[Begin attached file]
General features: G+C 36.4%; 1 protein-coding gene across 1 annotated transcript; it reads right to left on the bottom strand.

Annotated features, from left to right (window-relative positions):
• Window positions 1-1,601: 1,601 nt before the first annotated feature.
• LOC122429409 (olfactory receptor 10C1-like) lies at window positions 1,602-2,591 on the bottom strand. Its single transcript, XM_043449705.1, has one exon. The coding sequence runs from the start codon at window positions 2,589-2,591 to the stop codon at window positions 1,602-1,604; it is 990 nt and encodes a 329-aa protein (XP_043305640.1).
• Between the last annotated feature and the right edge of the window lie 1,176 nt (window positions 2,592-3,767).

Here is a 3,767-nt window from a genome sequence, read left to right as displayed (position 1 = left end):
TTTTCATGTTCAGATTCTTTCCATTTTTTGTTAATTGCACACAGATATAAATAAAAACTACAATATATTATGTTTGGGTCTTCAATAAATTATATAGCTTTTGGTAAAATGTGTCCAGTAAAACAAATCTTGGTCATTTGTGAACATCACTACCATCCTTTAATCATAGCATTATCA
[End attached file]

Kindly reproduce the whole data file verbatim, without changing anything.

General features: G+C 36.4%; 1 protein-coding gene across 1 annotated transcript; it reads right to left on the bottom strand.

Annotated features, from left to right (window-relative positions):
• Window positions 1-1,601: 1,601 nt before the first annotated feature.
• LOC122429409 (olfactory receptor 10C1-like) lies at window positions 1,602-2,591 on the bottom strand. Its single transcript, XM_043449705.1, has one exon. The coding sequence runs from the start codon at window positions 2,589-2,591 to the stop codon at window positions 1,602-1,604; it is 990 nt and encodes a 329-aa protein (XP_043305640.1).
• Between the last annotated feature and the right edge of the window lie 1,176 nt (window positions 2,592-3,767).

Here is a 3,767-nt window from a genome sequence, read left to right as displayed (position 1 = left end):
TTTTCATGTTCAGATTCTTTCCATTTTTTGTTAATTGCACACAGATATAAATAAAAACTACAATATATTATGTTTGGGTCTTCAATAAATTATATAGCTTTTGGTAAAATGTGTCCAGTAAAACAAATCTTGGTCATTTGTGAACATCACTACCATCCTTTAATCATAGCATTATCA